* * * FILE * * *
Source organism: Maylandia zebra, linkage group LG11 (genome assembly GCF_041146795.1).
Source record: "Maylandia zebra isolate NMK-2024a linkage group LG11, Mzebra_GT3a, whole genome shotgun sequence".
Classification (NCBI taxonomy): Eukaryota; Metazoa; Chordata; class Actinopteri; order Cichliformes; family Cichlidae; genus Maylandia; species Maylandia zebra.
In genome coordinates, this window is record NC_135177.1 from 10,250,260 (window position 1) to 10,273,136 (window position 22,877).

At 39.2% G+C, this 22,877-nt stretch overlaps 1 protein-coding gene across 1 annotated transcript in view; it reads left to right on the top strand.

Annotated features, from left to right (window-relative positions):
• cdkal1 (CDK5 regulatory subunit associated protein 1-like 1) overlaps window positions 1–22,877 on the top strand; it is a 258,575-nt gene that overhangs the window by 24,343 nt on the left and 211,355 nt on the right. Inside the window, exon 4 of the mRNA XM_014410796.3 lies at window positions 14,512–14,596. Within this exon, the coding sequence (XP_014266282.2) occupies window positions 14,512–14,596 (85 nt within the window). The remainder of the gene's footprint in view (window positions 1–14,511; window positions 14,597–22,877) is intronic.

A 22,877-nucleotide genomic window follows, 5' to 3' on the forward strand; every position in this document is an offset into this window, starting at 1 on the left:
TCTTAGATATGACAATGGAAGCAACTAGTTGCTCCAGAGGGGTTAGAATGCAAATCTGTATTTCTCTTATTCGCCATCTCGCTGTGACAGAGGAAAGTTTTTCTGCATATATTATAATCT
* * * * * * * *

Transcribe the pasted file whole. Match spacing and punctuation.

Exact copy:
Source organism: Maylandia zebra, linkage group LG11 (genome assembly GCF_041146795.1).
Source record: "Maylandia zebra isolate NMK-2024a linkage group LG11, Mzebra_GT3a, whole genome shotgun sequence".
Classification (NCBI taxonomy): Eukaryota; Metazoa; Chordata; class Actinopteri; order Cichliformes; family Cichlidae; genus Maylandia; species Maylandia zebra.
In genome coordinates, this window is record NC_135177.1 from 10,250,260 (window position 1) to 10,273,136 (window position 22,877).

At 39.2% G+C, this 22,877-nt stretch overlaps 1 protein-coding gene across 1 annotated transcript in view; it reads left to right on the top strand.

Annotated features, from left to right (window-relative positions):
• cdkal1 (CDK5 regulatory subunit associated protein 1-like 1) overlaps window positions 1–22,877 on the top strand; it is a 258,575-nt gene that overhangs the window by 24,343 nt on the left and 211,355 nt on the right. Inside the window, exon 4 of the mRNA XM_014410796.3 lies at window positions 14,512–14,596. Within this exon, the coding sequence (XP_014266282.2) occupies window positions 14,512–14,596 (85 nt within the window). The remainder of the gene's footprint in view (window positions 1–14,511; window positions 14,597–22,877) is intronic.

A 22,877-nucleotide genomic window follows, 5' to 3' on the forward strand; every position in this document is an offset into this window, starting at 1 on the left:
TCTTAGATATGACAATGGAAGCAACTAGTTGCTCCAGAGGGGTTAGAATGCAAATCTGTATTTCTCTTATTCGCCATCTCGCTGTGACAGAGGAAAGTTTTTCTGCATATATTATAATCT